‘Trying to poke the beast’: What’s driving the climate activists causing traffic chaos in Sydney

‘Trying to poke the beast’: What’s driving the climate activists causing traffic chaos in Sydney

July 2, 2022

At first blush it is an utterly disparate group. Andreas Malm is a Swedish professor and author. Jessica Reznicek drove a forklift at a grocery distribution centre in Iowa before she joined the Catholic Worker movement. Peter Kalmus is a scientist with NASA’s jet propulsion laboratory. Mali Cooper is the activist from Lismore who caused chaos this week by blocking the Sydney Harbour Tunnel.

What unites the group is their embrace a combative form of climate activism, a method of disruptive and potentially dangerous civil disobedience which looks set to grow worldwide in the years to come, despite a strong pushback from police and, in NSW, new laws being introduced to crack down ever harder.

Peter Kalmus (centre), a NASA scientist, says frustration drove him to break the law.

Malm is famous in activist circles for his 2021 book How to Blow Up a Pipeline, in which he argues that the global political response to climate change remains so inadequate that vandalism of fossil fuel infrastructure is now morally and strategically justified. Indeed, he says, it is the only rational response. (In a review in The New York Times the writer Ezra Klein suggests a more apt title would have been Why to Blow Up a Pipeline.)

Nearly four years before it was published, Reznicek along with another member of the Catholic Workers social justice movement, Ruby Montoya, did blow up a pipeline, or more precisely over a period of months they torched several stretches of a pipeline that moves half a million barrels a day from South Dakota to Illinois, causing millions of dollars worth of damage.

Later, as they faced up to 100 years in prison, they declared their only regret was that they had not burnt more.

Kalmus and three other scientists were arrested in April this year for chaining themselves to the doors of a Chase Bank office building in Los Angeles. They’d targeted the business because according to a report by the US environmental group The Sierra Club it had invested more money than any other bank into fossil fuels.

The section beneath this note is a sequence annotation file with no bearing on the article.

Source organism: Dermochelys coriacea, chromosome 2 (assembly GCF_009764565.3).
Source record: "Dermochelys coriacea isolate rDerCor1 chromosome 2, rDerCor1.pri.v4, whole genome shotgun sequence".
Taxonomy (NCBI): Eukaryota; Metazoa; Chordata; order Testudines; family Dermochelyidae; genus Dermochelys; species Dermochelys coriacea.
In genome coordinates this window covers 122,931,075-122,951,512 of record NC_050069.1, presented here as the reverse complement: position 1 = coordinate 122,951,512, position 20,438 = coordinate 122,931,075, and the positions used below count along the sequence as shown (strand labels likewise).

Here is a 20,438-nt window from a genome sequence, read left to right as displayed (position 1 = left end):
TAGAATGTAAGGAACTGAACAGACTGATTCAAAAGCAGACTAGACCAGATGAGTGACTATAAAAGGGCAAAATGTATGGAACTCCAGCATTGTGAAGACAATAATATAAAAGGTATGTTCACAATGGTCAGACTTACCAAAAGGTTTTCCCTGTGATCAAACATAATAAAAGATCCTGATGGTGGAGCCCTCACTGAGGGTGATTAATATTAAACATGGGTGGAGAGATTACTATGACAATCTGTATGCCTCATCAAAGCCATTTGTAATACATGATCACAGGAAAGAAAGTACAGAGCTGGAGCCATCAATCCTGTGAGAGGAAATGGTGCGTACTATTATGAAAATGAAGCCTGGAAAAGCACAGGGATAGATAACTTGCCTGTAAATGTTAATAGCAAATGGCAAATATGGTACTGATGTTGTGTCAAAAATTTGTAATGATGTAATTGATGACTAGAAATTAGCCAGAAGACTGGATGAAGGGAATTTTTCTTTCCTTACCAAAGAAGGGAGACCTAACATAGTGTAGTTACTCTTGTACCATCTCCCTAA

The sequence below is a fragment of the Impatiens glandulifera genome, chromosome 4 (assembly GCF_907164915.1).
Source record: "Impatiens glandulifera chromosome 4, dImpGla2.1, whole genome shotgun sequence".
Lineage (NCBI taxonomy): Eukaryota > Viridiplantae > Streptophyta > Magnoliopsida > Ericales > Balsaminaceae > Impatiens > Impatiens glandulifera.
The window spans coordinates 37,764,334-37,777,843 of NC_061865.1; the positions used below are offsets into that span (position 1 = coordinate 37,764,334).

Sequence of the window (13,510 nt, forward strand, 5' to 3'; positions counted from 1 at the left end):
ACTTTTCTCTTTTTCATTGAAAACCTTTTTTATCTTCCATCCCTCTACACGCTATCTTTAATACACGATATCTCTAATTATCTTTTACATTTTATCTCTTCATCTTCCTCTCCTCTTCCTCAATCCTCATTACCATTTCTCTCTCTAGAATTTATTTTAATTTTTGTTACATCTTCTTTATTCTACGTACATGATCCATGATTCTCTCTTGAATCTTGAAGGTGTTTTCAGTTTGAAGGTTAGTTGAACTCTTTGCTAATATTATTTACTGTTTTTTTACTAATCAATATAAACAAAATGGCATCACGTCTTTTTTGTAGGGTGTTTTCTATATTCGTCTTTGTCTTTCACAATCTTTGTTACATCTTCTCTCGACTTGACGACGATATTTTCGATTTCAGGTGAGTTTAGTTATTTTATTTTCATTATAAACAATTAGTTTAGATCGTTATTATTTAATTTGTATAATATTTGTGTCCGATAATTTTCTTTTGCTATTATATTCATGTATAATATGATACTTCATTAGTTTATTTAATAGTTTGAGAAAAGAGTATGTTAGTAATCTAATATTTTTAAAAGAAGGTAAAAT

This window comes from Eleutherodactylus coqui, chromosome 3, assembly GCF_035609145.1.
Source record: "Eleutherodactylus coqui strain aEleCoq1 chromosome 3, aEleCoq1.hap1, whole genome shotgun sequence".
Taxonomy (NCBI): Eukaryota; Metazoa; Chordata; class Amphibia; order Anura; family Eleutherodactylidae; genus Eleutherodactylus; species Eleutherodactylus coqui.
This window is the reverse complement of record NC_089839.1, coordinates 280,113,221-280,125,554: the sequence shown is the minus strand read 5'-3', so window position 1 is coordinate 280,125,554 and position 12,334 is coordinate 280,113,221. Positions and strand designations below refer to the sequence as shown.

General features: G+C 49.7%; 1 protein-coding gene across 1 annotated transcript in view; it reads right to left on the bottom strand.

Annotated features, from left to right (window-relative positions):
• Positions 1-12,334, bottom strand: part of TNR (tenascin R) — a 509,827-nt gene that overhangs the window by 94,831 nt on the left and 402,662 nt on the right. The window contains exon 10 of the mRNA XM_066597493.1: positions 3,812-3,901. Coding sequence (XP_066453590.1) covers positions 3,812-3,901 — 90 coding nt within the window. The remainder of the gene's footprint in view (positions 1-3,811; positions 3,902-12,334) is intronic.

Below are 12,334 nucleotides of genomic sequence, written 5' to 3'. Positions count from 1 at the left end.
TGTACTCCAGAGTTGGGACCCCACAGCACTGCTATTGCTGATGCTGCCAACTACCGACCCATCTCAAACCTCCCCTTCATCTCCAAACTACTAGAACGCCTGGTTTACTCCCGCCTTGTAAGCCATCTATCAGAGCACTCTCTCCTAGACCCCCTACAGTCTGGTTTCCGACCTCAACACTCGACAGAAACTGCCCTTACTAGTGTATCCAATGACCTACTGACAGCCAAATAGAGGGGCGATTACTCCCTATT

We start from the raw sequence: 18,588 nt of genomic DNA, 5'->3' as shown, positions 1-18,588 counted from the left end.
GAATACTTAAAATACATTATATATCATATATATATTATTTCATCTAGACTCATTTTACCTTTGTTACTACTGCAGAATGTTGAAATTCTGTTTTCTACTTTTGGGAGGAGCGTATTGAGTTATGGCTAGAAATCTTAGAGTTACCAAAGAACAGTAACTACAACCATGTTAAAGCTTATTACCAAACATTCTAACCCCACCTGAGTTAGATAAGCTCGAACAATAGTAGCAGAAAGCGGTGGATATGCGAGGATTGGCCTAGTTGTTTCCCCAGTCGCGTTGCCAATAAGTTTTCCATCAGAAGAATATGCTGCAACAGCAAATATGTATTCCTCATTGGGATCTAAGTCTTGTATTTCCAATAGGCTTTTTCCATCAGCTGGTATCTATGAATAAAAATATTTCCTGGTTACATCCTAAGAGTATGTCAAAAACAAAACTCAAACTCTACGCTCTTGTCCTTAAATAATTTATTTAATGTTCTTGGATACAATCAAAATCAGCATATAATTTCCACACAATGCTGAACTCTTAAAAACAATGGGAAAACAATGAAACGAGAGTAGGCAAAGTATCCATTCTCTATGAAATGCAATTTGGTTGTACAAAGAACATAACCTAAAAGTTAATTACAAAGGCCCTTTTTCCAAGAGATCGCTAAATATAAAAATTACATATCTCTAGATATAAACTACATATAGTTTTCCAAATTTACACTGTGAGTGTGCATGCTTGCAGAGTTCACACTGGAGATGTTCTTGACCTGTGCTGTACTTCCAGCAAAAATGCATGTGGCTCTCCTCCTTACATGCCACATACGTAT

“We’ve been trying to warn you guys for so many decades that we’re heading towards a f–king catastrophe, and we’ve been being ignored,” said Kalmus as he was being dragged away. “The scientists of the world are being ignored, and it’s got to stop. We’re not joking. We’re not lying. We’re not exaggerating.”

When Mali Cooper, a 22-year-old activist from the flood-ruined town of Lismore, pulled her car across two lanes of traffic at the northern entrance the Sydney Harbour Tunnel at peak hour on Monday morning, slipped her head through a bicycle lock and attached herself to the car’s steering wheel, it was hardly the first time we’d heard of the group Blockade Australia.

On Sunday, June 19 police raided a property at Colo on Sydney’s outskirts where members of Blockade had been gathered in preparation for the protests that hit Sydney this week. According to the protestors’ accounts members of the group had stumbled across two police officers who were undertaking surveillance. As the undercover officers fled on foot, and then in a car, some of those on the property gathered around them. The officers called for backup which arrived in force. Seven were arrested on the spot and three more later.

Acting assistant commissioner, Paul Dunstan, later said the officers, “feared for their lives”.

Blockade Australia’s first protest action targeted the Port of Newcastle in November last year, when activists climbed machinery, suspending for a brief period exports from one of the world’s largest coal ports.